Jars break. It happens to the very best of us. While it’s impossible to prevent it from happening 100% of the time, here are a few things you can do to minimize breakage as much as possible.
- Avoid using metal utensils inside your jars. A quick dip of a spoon should be okay, but when you’re down to your last dregs, use a silicone spatula to capture the last drops of jam instead of scraping with a butter knife. This cuts down on the small scratches that can eventually lead to weak points.
- Store your jars out of extreme weather. If you live in a climate with hot summers and cold winters, your garage is not the best place for jars. An insulated porch or basement is better.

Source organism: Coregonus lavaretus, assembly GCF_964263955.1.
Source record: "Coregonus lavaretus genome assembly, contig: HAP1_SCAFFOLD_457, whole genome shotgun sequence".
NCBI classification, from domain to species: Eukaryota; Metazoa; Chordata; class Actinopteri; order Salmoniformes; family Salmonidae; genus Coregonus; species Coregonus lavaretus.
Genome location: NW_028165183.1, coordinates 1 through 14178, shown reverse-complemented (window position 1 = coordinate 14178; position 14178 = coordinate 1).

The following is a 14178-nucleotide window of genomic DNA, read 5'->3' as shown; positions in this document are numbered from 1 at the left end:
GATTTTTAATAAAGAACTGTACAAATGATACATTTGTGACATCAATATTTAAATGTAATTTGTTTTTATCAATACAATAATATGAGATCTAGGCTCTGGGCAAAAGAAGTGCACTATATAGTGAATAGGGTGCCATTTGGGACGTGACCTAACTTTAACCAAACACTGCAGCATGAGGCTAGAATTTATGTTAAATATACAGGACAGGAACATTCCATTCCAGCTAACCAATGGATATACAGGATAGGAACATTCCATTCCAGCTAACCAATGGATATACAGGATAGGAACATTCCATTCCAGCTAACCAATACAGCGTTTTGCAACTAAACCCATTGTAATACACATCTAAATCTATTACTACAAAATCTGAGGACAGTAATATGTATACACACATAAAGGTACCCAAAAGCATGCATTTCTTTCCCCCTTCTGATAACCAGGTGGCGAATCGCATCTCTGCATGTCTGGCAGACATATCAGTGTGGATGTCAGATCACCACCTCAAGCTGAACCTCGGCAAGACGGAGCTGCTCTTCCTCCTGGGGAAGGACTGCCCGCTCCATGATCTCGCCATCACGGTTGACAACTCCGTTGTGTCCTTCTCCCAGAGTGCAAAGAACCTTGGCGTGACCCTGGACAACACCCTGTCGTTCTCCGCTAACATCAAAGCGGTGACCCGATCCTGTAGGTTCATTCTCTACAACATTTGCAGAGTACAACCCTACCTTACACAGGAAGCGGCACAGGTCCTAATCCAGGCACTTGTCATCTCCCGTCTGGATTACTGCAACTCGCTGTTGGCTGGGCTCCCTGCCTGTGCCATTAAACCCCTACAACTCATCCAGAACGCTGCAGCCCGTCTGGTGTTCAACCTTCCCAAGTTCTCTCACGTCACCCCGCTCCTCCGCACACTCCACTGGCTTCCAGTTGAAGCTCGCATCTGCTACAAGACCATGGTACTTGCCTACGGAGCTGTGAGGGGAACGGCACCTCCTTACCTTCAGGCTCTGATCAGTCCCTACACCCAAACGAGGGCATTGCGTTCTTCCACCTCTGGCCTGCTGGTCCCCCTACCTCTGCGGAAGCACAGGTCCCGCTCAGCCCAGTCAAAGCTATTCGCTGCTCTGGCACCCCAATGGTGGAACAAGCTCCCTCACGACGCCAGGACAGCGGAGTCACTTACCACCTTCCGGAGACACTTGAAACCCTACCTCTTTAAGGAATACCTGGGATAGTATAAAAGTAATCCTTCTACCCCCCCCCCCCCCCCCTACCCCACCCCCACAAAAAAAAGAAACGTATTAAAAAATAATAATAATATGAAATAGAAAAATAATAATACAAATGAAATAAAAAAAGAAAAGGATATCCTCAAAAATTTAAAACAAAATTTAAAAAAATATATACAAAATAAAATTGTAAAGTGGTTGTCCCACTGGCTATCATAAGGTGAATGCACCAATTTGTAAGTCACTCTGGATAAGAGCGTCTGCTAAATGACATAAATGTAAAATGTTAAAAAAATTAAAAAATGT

- Don’t can in the jars you use for leftover storage or as drinking vessels. The kind of wear that jars experience when they’re used every day extracts a toll that they don’t see when used for canning. They end up being weaker and more prone to breakage in the canning pot.
- Quick temperature changes are the enemy. If you freeze in jars, make sure to defrost in the fridge. When canning, remember that the jars must be hot before you add more hot liquid. Never submerge a cold jar in a boiling canning pot, it will break.
- During processing, control your boil. A gentle boil is just fine, and the jars won’t bang around from the force of the water.
- Choose your canning pot wisely. If you’re canning a small batch, find a smaller pot to process in. Two or three jars in a giant pot are more apt to break.
- Use a canning rack. It ensures that the jars aren’t in direct contact with the heat of your stove.
- Never can jars that are only half full. They will float around the pot and are more prone to breakage. Find an appropriately sized jar or keep them in the fridge.